Bipolar Mania – Adjunctive Therapy With Lithium Or Valproate
The efficacy of RISPERDAL® with concomitant lithium or valproate in the treatment of acute manic or mixed episodes was established in one controlled trial in adult patients who met the DSM-IV criteria for Bipolar I Disorder. This trial included patients with or without psychotic features and with or without a rapid-cycling course.
- In this 3-week placebo-controlled combination trial, 148 in- or outpatients on lithium or valproate therapy with inadequately controlled manic or mixed symptoms were randomized to receive RISPERDAL®, placebo, or an active comparator, in combination with their original therapy. RISPERDAL®, in a dose range of 1-6 mg/day, once daily, starting at 2 mg/day (mean modal dose of 3.8 mg/day), combined with lithium or valproate (in a therapeutic range of 0.6 mEq/L to 1.4 mEq/L or 50 mcg/mL to 120 mcg/mL, respectively) was superior to lithium or valproate alone in the reduction of YMRS total score.
- In a second 3-week placebo-controlled combination trial, 142 in- or outpatients on lithium, valproate, or carbamazepine therapy with inadequately controlled manic or mixed symptoms were randomized to receive RISPERDAL® or placebo, in combination with their original therapy. RISPERDAL®, in a dose range of 1-6 mg/day, once daily, starting at 2 mg/day (mean modal dose of 3.7 mg/day), combined with lithium, valproate, or carbamazepine (in therapeutic ranges of 0.6 mEq/L to 1.4 mEq/L for lithium, 50 mcg/mL to 125 mcg/mL for valproate, or 4-12 mcg/mL for carbamazepine, respectively) was not superior to lithium, valproate, or carbamazepine alone in the reduction of YMRS total score. A possible explanation for the failure of this trial was induction of Rispex and 9-hydroxyRispex clearance by carbamazepine, leading to subtherapeutic levels of Rispex and 9-hydroxyRispex.
What brand names are available for Rispex?
Risperdal, Risperdal Consta, Risperdal M-TAB
In clinical trial and/or postmarketing experience, events of leukopenia/neutropenia have been reported temporally related to antipsychotic agents, including RISPERDAL® . Agranulocytosis has also been reported.
Possible risk factors for leukopenia/neutropenia include pre-existing low white blood cell count (WBC) and history of drug-induced leukopenia/neutropenia. Patients with a history of a clinically significant low WBC or a drug-induced leukopenia/neutropenia should have their complete blood count (CBC) monitored frequently during the first few months of therapy and discontinuation of RISPERDAL® should be considered at the first sign of a clinically significant decline in WBC in the absence of other causative factors.
Patients with clinically significant neutropenia should be carefully monitored for fever or other symptoms or signs of infection and treated promptly if such symptoms or signs occur. Patients with severe neutropenia (absolute neutrophil count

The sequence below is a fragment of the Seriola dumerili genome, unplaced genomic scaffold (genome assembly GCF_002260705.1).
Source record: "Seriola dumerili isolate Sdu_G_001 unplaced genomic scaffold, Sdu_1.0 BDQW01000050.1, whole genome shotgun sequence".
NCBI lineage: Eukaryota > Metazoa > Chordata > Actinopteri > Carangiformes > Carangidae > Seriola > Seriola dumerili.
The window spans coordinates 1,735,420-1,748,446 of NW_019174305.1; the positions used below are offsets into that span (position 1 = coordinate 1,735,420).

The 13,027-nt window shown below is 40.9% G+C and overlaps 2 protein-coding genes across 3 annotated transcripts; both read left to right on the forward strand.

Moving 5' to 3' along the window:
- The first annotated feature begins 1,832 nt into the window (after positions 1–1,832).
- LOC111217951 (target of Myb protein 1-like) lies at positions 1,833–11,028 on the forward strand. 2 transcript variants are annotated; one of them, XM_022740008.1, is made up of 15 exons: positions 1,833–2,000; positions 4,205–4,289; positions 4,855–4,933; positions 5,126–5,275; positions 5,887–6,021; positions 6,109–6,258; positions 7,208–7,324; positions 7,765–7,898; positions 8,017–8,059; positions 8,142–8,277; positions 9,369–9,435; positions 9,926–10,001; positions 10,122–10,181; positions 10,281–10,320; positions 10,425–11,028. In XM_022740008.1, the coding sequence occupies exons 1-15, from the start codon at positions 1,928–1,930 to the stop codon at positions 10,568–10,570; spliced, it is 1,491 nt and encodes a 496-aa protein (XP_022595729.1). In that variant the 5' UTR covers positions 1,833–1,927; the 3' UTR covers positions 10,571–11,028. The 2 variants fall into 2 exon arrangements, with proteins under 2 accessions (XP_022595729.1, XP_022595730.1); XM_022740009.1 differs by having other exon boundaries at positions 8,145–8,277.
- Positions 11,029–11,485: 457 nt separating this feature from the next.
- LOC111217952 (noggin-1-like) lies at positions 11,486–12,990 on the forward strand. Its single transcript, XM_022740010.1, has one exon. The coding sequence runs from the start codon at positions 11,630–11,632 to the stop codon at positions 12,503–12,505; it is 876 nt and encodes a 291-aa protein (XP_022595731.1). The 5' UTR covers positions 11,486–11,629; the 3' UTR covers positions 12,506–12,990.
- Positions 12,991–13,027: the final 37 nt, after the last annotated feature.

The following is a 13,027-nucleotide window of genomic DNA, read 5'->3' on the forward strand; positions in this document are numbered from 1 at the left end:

Antipsychotic drugs have been shown to chronically elevate prolactin levels in rodents. Serum prolactin levels were not measured during the Rispex carcinogenicity studies; however, measurements during subchronic toxicity studies showed that Rispex elevated serum prolactin levels 5-6 fold in mice and rats at the same doses used in the carcinogenicity studies. An increase in mammary, pituitary, and endocrine pancreas neoplasms has been found in rodents after chronic administration of other antipsychotic drugs and is considered to be prolactin-mediated. The relevance for human risk of the findings of prolactin-mediated endocrine tumors in rodents is unknown .
Chronic administration of clozapine with RISPERDAL® may decrease the clearance of Rispex.
Cerebrovascular Adverse Reactions, Including Stroke, In Elderly Patients With Dementia-Related Psychosis
Cerebrovascular adverse reactions (e.g., stroke, transient ischemic attack), including fatalities, were reported in patients (mean age 85 years; range 73-97) in trials of Rispex in elderly patients with dementia-related psychosis. In placebo-controlled trials, there was a significantly higher incidence of cerebrovascular adverse events in patients treated with Rispex compared to patients treated with placebo. RISPERDAL® is not approved for the treatment of patients with dementia-related psychosis.
Should I Avoid Any Food, Drink, or Activity While Taking Rispex?
Rispex can make you feel sleepy. Don't drive or operate machinery until you know how the drug will affect you. Drinking alcohol can make you feel even more tired, so it's important to avoid alcohol while taking this medication.